Myth Busting: Professionalism and Fitness to Practise
What is professionalism?
Professionalism can actually be a really difficult concept to describe, but it is fundamental to all we do as doctors and medical students. The Royal College of Physicians define it as ‘a set of values, behaviours and relationships that underpin the trust the public has in doctors.’ The General Medical Council expects that both doctors and medical students behave in a way that justifies that trust, and has produced guidance for medical schools to make sure that professionalism as a concept is well covered in the medical course.
It may be useful for medical students to refer to the GMC’s policy document ‘Achieving good medical practise: guidance for medical students'. In this booklet, the GMC outlines four domains which underpin your journey as a medical student:
- Knowledge, skills and performance
- Safety and quality
- Communication, partnership and teamwork
- Maintaining trust
Expectations of behaviour are grouped to one of these domains. For example, domain three includes guidance on the importance of maintaining patient confidentiality, and working collaboratively as part of a team.
What is the Professionalism and Academic Competency Committee (PACC)?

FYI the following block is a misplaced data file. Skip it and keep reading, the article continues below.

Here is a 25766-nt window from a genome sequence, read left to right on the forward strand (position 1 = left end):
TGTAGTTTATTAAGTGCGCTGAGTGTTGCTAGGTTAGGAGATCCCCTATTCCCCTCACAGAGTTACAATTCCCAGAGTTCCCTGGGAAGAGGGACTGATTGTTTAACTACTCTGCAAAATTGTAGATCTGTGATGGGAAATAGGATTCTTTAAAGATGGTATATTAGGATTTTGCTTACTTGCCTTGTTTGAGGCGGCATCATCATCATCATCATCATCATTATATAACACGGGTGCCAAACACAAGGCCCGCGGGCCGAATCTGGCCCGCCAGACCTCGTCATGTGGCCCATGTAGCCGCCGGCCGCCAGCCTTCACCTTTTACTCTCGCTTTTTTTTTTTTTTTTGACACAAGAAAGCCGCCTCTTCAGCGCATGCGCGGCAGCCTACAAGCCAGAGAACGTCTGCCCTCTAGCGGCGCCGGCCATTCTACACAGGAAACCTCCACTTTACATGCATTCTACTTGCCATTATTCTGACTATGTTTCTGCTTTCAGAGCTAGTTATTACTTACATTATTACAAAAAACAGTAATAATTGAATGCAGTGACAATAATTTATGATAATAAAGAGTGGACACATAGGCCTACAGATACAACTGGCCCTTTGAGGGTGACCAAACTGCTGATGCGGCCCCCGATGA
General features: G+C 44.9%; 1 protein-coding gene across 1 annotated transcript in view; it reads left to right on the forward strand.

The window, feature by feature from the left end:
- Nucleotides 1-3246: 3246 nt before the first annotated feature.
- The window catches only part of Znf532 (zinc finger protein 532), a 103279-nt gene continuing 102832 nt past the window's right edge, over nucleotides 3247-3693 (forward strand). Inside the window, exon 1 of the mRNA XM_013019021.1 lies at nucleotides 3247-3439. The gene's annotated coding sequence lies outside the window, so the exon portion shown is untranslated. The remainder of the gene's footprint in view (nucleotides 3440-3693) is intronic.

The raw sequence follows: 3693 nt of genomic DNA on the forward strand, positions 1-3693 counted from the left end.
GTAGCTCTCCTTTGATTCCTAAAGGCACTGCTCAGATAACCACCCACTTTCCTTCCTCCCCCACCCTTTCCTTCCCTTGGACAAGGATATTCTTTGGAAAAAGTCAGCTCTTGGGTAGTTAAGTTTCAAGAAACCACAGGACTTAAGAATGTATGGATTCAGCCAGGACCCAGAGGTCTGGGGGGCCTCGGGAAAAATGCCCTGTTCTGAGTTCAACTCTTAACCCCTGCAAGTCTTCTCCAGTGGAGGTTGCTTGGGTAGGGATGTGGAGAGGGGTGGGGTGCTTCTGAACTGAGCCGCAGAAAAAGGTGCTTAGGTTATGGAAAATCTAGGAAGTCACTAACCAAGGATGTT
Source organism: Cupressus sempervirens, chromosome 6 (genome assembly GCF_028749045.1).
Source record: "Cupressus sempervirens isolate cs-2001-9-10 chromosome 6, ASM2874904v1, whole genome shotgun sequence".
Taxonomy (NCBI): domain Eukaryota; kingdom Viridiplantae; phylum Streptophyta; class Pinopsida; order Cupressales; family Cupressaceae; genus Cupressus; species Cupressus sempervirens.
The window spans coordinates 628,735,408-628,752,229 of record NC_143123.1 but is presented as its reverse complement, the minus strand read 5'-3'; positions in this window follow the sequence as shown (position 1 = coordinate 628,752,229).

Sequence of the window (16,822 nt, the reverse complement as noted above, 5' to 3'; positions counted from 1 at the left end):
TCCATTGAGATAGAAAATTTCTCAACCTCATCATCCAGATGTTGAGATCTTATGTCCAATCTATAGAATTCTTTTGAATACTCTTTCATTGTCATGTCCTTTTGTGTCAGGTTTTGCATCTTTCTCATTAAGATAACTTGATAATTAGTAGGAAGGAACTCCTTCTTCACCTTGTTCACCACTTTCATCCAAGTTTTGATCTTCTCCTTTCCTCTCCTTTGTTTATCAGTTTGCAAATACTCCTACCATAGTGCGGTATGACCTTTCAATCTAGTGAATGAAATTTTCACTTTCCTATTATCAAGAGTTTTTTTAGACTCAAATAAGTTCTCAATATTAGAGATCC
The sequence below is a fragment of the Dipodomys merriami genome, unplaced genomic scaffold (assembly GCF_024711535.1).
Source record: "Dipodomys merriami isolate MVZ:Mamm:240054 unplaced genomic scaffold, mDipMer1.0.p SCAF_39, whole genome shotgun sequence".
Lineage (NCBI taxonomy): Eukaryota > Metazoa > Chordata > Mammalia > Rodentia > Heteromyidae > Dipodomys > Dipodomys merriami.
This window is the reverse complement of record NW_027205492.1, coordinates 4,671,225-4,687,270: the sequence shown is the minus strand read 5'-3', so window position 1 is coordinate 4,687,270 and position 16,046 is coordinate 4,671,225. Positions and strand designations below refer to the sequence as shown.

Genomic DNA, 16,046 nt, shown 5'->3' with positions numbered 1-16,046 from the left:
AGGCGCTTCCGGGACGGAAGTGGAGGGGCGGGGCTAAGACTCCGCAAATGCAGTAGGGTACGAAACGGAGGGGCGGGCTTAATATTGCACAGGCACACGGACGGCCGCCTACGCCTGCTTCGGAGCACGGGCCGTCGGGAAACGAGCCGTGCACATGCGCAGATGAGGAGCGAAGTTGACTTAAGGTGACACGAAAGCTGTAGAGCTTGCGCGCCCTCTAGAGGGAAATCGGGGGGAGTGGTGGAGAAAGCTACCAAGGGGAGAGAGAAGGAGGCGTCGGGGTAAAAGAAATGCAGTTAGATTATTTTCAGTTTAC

This is a committee in the School of Medicine which has oversight of the professionalism curriculum in the school. It provides guidance to other school committees and module leads about the coverage of professionalism as a concept, and its assessment.
PACC also oversees the process of reporting and investigating professionalism concerns about a student, to ensure that the process is fair. Where recommendations have been made in order to facilitate professionalism remediation of a student, PACC oversees this process too.
The committee was set up in response to a review of a number of recent cases of students who had been brought to a fitness to practice process because of concerns about their professionalism. On several occasions, it became apparent that a pattern of ‘low level concerns’ had been emerging earlier on in the course. If these concerns had been adequately addressed at the earlier stage, it was likely that the student wouldn’t have had to have gone through the fitness to practise investigation. The General Medical Council has also stipulated that schools have a process for monitoring low level concerns – as evidence from postgraduate education suggests that doctors who have professionalism problems may have had concerns raised about them as a student, which were not adequately addressed.